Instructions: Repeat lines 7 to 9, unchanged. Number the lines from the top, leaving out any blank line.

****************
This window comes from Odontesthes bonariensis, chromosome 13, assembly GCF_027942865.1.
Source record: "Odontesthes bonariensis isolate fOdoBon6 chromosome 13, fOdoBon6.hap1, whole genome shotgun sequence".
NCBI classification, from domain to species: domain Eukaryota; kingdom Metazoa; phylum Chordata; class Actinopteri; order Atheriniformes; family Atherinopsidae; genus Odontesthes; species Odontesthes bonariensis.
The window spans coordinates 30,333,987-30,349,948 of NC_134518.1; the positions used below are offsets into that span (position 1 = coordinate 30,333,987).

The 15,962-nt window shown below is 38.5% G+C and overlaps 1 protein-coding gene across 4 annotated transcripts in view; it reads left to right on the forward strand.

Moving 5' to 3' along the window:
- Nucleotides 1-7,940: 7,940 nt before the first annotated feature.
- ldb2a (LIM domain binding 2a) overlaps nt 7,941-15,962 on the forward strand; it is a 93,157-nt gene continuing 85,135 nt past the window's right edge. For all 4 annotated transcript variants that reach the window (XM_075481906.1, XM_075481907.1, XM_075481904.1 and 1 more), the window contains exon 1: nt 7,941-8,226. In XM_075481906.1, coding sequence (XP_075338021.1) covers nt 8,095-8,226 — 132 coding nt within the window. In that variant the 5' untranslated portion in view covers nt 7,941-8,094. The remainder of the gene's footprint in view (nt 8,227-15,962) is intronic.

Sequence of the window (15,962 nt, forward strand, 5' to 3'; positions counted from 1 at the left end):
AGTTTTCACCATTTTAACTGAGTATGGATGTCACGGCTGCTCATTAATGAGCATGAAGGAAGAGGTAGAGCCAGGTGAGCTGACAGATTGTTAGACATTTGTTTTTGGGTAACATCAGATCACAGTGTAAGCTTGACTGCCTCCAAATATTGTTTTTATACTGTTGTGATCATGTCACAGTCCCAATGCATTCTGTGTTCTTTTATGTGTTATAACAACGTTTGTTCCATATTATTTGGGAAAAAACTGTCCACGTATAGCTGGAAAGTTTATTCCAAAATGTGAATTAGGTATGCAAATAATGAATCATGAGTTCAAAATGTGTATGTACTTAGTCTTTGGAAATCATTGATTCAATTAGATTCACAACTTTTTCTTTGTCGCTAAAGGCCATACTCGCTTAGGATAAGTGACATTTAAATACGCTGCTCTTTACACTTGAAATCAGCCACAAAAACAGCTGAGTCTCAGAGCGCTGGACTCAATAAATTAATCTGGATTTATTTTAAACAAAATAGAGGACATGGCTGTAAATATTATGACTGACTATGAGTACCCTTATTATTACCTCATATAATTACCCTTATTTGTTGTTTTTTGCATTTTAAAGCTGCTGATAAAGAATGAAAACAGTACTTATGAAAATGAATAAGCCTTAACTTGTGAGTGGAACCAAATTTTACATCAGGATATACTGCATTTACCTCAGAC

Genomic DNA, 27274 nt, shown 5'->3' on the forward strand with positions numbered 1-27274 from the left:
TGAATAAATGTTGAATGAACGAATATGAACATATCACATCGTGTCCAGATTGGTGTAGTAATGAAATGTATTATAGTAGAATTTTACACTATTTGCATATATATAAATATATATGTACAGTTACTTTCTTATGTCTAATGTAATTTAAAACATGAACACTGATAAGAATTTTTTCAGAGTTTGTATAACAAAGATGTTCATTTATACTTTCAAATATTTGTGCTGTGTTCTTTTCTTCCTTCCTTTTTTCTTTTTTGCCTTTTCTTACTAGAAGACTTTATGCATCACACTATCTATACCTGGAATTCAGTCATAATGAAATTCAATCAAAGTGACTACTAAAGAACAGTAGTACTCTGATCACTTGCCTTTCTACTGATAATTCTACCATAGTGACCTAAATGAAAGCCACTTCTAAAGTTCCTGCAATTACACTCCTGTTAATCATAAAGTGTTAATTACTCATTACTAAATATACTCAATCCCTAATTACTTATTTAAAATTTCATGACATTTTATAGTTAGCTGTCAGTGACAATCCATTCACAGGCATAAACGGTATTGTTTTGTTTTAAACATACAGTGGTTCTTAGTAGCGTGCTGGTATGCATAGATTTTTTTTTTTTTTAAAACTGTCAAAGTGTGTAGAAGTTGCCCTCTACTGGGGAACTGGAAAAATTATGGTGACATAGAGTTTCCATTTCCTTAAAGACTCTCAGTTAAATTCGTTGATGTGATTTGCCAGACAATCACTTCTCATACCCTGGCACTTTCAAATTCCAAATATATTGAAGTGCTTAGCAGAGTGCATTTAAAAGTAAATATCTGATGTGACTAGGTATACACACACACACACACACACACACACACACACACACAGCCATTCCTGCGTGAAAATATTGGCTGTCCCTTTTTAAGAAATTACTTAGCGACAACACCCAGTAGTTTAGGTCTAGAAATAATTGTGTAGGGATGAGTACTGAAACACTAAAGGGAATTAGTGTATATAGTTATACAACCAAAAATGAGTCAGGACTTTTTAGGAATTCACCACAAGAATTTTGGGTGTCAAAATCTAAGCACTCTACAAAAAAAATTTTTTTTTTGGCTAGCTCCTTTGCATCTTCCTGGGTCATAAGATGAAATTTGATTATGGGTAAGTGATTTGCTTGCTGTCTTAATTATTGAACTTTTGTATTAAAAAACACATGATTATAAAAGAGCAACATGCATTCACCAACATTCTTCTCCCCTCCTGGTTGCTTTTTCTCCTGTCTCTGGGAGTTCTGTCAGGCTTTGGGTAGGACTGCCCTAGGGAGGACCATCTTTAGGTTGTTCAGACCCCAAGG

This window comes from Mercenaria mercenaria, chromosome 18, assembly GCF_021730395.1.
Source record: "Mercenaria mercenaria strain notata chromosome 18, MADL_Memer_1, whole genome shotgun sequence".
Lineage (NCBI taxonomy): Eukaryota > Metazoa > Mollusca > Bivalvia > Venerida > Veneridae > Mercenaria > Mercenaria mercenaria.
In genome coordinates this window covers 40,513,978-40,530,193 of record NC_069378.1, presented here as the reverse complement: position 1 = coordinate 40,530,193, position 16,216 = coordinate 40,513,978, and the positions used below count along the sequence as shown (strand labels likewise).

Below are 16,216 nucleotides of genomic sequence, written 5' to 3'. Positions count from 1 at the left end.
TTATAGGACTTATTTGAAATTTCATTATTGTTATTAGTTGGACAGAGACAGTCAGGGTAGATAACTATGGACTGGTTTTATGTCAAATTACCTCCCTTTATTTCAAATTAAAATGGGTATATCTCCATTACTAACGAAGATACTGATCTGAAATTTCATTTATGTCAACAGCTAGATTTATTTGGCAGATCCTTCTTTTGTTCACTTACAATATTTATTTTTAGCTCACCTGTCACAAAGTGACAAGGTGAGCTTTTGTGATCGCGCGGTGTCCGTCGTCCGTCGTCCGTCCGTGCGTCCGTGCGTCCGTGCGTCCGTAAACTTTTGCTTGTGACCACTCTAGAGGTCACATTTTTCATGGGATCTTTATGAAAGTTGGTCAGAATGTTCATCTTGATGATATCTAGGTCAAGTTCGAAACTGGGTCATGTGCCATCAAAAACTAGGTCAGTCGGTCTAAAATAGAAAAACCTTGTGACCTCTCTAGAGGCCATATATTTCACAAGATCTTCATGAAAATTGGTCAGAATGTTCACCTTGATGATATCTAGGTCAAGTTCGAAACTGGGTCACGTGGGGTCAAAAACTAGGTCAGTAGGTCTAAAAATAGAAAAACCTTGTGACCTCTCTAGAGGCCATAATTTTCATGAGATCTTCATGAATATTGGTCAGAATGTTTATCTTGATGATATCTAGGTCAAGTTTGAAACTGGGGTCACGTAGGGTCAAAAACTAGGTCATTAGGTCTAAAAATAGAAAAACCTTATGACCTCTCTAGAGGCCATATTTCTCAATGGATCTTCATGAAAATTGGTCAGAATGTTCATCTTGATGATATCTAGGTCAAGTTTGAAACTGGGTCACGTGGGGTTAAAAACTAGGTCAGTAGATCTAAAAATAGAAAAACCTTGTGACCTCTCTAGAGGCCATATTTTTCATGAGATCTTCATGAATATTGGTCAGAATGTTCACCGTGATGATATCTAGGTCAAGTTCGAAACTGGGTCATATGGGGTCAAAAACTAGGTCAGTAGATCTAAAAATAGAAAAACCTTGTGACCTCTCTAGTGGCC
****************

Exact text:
- Nucleotides 1-7,940: 7,940 nt before the first annotated feature.
- ldb2a (LIM domain binding 2a) overlaps nt 7,941-15,962 on the forward strand; it is a 93,157-nt gene continuing 85,135 nt past the window's right edge. For all 4 annotated transcript variants that reach the window (XM_075481906.1, XM_075481907.1, XM_075481904.1 and 1 more), the window contains exon 1: nt 7,941-8,226. In XM_075481906.1, coding sequence (XP_075338021.1) covers nt 8,095-8,226 — 132 coding nt within the window. In that variant the 5' untranslated portion in view covers nt 7,941-8,094. The remainder of the gene's footprint in view (nt 8,227-15,962) is intronic.

Sequence of the window (15,962 nt, forward strand, 5' to 3'; positions counted from 1 at the left end):